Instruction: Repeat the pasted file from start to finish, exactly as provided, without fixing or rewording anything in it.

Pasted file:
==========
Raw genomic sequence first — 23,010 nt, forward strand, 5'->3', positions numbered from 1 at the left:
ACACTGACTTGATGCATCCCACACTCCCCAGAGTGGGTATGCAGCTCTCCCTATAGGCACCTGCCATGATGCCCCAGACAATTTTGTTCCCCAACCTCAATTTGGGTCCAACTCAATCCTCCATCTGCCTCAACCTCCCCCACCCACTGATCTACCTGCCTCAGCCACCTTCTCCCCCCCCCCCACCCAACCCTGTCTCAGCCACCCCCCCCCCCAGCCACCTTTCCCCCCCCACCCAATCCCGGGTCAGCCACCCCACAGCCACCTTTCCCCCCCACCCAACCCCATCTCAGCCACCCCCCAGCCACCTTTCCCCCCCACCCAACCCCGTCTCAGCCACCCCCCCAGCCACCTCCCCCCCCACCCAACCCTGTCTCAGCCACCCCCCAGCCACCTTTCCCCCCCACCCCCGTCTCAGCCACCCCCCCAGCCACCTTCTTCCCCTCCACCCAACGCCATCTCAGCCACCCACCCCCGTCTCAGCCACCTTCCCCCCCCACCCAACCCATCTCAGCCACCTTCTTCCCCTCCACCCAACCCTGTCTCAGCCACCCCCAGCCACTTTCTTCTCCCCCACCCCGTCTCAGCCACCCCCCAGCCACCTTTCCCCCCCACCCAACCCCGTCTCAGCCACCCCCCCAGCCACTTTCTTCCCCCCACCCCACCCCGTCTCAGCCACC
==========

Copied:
Raw genomic sequence first — 23,010 nt, forward strand, 5'->3', positions numbered from 1 at the left:
ACACTGACTTGATGCATCCCACACTCCCCAGAGTGGGTATGCAGCTCTCCCTATAGGCACCTGCCATGATGCCCCAGACAATTTTGTTCCCCAACCTCAATTTGGGTCCAACTCAATCCTCCATCTGCCTCAACCTCCCCCACCCACTGATCTACCTGCCTCAGCCACCTTCTCCCCCCCCCCCACCCAACCCTGTCTCAGCCACCCCCCCCCCCAGCCACCTTTCCCCCCCCACCCAATCCCGGGTCAGCCACCCCACAGCCACCTTTCCCCCCCACCCAACCCCATCTCAGCCACCCCCCAGCCACCTTTCCCCCCCACCCAACCCCGTCTCAGCCACCCCCCCAGCCACCTCCCCCCCCACCCAACCCTGTCTCAGCCACCCCCCAGCCACCTTTCCCCCCCACCCCCGTCTCAGCCACCCCCCCAGCCACCTTCTTCCCCTCCACCCAACGCCATCTCAGCCACCCACCCCCGTCTCAGCCACCTTCCCCCCCCACCCAACCCATCTCAGCCACCTTCTTCCCCTCCACCCAACCCTGTCTCAGCCACCCCCAGCCACTTTCTTCTCCCCCACCCCGTCTCAGCCACCCCCCAGCCACCTTTCCCCCCCACCCAACCCCGTCTCAGCCACCCCCCCAGCCACTTTCTTCCCCCCACCCCACCCCGTCTCAGCCACC